Low lymphocyte ratio as a novel prognostic factor in acute heart failure: results from the Pre-RELAX-AHF study.
BACKGROUND: Previous studies have suggested that a lower lymphocyte ratio (Ly%) in the white blood cell (WBC) differential count is related to worse outcomes in patients with acute heart failure (AHF) and other cardiovascular disorders. METHODS: In the Pre-RELAX-AHF study, 234 patients with AHF, systolic blood pressure >125 mm Hg and brain natriuretic peptide ≥350 pg/ml or equivalent were randomized to 1 of 4 intravenous doses of relaxin or placebo and followed up for 6 months following randomization. Complete blood count and differential were performed by a central laboratory at baseline and then daily to day 5 and on day 14. RESULTS: The WBC count by itself was not associated with measures of disease severity or outcome, and patients with Ly% <13% had similar baseline characteristics to patients with Ly% >13%, except for a higher baseline WBC count, elevated baseline glucose, older age and higher rates of peripheral vascular disease. However, patients with Ly% <13% had less improvement of dyspnea, greater worsening of heart failure, longer length of initial hospital stay and fewer days alive and out of hospital. Statistical significance was reached for all-cause death by days 60 and 180 (hazard ratio = 1.11 per percent decrease, 95% confidence interval 1.03-1.19; p = 0.0048). CONCLUSIONS: Despite no association with any baseline characteristic known to strongly predict outcome in AHF, low Ly% is associated with less symptom relief and worse in-hospital and postdischarge clinical outcomes.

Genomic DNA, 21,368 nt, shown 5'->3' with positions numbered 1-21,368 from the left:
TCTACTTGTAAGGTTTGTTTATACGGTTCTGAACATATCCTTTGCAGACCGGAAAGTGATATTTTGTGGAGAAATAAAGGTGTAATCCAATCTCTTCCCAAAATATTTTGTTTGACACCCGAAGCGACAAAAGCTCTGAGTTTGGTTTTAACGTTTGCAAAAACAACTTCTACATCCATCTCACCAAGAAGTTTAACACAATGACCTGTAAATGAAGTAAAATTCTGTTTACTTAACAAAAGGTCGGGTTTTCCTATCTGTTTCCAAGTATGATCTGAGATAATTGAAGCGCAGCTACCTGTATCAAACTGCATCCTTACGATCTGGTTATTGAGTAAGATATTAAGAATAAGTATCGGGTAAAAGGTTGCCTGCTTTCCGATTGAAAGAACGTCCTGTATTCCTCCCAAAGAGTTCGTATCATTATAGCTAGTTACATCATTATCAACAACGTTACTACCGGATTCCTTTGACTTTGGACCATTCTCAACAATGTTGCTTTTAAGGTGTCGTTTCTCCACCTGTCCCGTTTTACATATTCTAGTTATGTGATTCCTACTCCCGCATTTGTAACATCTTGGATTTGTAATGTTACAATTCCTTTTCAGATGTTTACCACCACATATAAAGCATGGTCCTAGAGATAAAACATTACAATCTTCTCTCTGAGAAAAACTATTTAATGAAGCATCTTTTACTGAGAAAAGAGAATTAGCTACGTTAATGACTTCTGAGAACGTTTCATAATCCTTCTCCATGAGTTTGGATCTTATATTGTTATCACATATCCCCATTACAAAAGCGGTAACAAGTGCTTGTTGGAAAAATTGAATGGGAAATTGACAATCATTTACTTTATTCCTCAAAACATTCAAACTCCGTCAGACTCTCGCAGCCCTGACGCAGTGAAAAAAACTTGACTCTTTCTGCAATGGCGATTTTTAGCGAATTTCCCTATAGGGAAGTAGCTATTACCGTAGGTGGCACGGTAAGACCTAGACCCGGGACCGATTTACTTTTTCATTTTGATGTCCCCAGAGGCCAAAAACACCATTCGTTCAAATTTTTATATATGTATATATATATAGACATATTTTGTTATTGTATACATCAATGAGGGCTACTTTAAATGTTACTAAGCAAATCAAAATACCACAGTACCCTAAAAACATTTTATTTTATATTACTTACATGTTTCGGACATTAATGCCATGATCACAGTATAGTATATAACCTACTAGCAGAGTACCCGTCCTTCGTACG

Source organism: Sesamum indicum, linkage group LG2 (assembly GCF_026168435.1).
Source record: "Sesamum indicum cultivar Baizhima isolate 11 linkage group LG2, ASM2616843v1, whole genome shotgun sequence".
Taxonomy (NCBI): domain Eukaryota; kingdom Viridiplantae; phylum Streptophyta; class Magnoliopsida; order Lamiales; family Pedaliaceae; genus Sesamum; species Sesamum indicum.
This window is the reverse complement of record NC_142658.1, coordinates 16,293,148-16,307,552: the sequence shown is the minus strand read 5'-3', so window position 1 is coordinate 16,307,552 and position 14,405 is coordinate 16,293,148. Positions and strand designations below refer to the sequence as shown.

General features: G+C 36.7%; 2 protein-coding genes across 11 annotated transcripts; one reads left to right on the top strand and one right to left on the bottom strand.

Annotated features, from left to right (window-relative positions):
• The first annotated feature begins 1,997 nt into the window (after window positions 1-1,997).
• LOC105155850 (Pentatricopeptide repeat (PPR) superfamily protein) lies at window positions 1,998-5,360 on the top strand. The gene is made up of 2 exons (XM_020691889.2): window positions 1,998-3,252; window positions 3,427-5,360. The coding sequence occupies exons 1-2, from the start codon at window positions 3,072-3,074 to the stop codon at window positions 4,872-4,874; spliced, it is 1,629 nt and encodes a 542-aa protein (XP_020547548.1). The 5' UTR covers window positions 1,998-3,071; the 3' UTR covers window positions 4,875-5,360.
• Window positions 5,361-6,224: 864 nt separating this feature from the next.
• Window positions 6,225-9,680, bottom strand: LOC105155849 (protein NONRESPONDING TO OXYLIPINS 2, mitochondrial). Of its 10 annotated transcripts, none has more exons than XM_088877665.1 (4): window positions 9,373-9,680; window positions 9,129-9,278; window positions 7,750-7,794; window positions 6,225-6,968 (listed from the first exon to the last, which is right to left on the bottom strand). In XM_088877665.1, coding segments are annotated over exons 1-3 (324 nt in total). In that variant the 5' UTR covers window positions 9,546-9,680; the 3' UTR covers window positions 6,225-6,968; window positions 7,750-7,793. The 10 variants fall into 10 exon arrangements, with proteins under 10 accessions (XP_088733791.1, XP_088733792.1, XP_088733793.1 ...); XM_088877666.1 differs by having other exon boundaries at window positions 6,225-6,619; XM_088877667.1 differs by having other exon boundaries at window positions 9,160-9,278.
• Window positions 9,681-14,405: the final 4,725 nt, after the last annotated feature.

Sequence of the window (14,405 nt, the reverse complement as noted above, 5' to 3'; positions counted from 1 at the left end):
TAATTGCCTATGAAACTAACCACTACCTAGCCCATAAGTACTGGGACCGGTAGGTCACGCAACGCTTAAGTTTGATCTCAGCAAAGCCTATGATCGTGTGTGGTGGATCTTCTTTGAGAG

Milo-Cotter, O; Teerlink, JR; Metra, M; Felker, GM; Ponikowski, P; Voors, AA; Edwards, C; Weatherley, BD; Greenberg, B; Filippatos, G; Unemori, E; Teichman, SL; Cotter, G
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